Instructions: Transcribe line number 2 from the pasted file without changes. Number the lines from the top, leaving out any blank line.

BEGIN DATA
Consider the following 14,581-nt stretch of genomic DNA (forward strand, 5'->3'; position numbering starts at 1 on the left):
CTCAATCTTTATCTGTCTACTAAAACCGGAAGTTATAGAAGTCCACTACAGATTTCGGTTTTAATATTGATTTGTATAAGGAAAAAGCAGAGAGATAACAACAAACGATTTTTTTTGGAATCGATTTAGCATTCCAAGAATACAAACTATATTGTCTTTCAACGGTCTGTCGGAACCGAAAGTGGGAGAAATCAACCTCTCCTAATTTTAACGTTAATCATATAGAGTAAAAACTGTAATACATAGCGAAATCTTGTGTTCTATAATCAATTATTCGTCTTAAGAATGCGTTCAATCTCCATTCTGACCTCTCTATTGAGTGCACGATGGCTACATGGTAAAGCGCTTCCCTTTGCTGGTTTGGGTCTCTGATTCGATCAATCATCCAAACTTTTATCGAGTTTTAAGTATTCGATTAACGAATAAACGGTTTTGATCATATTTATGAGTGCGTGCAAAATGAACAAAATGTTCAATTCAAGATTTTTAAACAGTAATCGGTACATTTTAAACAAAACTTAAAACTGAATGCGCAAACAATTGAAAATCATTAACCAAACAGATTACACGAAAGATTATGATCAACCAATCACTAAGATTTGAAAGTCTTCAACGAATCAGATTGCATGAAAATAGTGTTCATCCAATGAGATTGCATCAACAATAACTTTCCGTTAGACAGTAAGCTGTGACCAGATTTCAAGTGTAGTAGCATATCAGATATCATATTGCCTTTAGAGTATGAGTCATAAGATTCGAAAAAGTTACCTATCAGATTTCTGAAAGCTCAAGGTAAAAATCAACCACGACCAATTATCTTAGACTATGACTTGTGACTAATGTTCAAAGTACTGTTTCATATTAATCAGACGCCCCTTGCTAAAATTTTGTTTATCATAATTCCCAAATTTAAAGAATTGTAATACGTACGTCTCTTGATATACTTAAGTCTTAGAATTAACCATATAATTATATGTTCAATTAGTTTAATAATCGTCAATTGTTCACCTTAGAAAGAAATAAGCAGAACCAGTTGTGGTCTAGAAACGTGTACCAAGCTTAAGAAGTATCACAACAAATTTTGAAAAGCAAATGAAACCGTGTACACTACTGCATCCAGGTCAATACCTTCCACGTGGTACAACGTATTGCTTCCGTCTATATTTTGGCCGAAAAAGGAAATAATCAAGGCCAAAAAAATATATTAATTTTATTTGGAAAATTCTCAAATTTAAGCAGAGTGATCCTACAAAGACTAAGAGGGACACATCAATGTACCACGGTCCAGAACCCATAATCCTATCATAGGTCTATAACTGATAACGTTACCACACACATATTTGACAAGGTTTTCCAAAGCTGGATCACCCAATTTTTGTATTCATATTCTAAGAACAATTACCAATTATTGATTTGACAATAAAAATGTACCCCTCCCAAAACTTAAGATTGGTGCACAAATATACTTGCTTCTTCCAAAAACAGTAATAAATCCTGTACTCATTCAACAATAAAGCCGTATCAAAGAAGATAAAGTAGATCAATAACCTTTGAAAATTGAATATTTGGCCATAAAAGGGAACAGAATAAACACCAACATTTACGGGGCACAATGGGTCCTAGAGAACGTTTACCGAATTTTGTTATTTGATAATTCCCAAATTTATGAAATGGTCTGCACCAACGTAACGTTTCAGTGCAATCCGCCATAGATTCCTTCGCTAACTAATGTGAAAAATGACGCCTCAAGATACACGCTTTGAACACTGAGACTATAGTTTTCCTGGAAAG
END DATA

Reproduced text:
CTCAATCTTTATCTGTCTACTAAAACCGGAAGTTATAGAAGTCCACTACAGATTTCGGTTTTAATATTGATTTGTATAAGGAAAAAGCAGAGAGATAACAACAAACGATTTTTTTTGGAATCGATTTAGCATTCCAAGAATACAAACTATATTGTCTTTCAACGGTCTGTCGGAACCGAAAGTGGGAGAAATCAACCTCTCCTAATTTTAACGTTAATCATATAGAGTAAAAACTGTAATACATAGCGAAATCTTGTGTTCTATAATCAATTATTCGTCTTAAGAATGCGTTCAATCTCCATTCTGACCTCTCTATTGAGTGCACGATGGCTACATGGTAAAGCGCTTCCCTTTGCTGGTTTGGGTCTCTGATTCGATCAATCATCCAAACTTTTATCGAGTTTTAAGTATTCGATTAACGAATAAACGGTTTTGATCATATTTATGAGTGCGTGCAAAATGAACAAAATGTTCAATTCAAGATTTTTAAACAGTAATCGGTACATTTTAAACAAAACTTAAAACTGAATGCGCAAACAATTGAAAATCATTAACCAAACAGATTACACGAAAGATTATGATCAACCAATCACTAAGATTTGAAAGTCTTCAACGAATCAGATTGCATGAAAATAGTGTTCATCCAATGAGATTGCATCAACAATAACTTTCCGTTAGACAGTAAGCTGTGACCAGATTTCAAGTGTAGTAGCATATCAGATATCATATTGCCTTTAGAGTATGAGTCATAAGATTCGAAAAAGTTACCTATCAGATTTCTGAAAGCTCAAGGTAAAAATCAACCACGACCAATTATCTTAGACTATGACTTGTGACTAATGTTCAAAGTACTGTTTCATATTAATCAGACGCCCCTTGCTAAAATTTTGTTTATCATAATTCCCAAATTTAAAGAATTGTAATACGTACGTCTCTTGATATACTTAAGTCTTAGAATTAACCATATAATTATATGTTCAATTAGTTTAATAATCGTCAATTGTTCACCTTAGAAAGAAATAAGCAGAACCAGTTGTGGTCTAGAAACGTGTACCAAGCTTAAGAAGTATCACAACAAATTTTGAAAAGCAAATGAAACCGTGTACACTACTGCATCCAGGTCAATACCTTCCACGTGGTACAACGTATTGCTTCCGTCTATATTTTGGCCGAAAAAGGAAATAATCAAGGCCAAAAAAATATATTAATTTTATTTGGAAAATTCTCAAATTTAAGCAGAGTGATCCTACAAAGACTAAGAGGGACACATCAATGTACCACGGTCCAGAACCCATAATCCTATCATAGGTCTATAACTGATAACGTTACCACACACATATTTGACAAGGTTTTCCAAAGCTGGATCACCCAATTTTTGTATTCATATTCTAAGAACAATTACCAATTATTGATTTGACAATAAAAATGTACCCCTCCCAAAACTTAAGATTGGTGCACAAATATACTTGCTTCTTCCAAAAACAGTAATAAATCCTGTACTCATTCAACAATAAAGCCGTATCAAAGAAGATAAAGTAGATCAATAACCTTTGAAAATTGAATATTTGGCCATAAAAGGGAACAGAATAAACACCAACATTTACGGGGCACAATGGGTCCTAGAGAACGTTTACCGAATTTTGTTATTTGATAATTCCCAAATTTATGAAATGGTCTGCACCAACGTAACGTTTCAGTGCAATCCGCCATAGATTCCTTCGCTAACTAATGTGAAAAATGACGCCTCAAGATACACGCTTTGAACACTGAGACTATAGTTTTCCTGGAAAG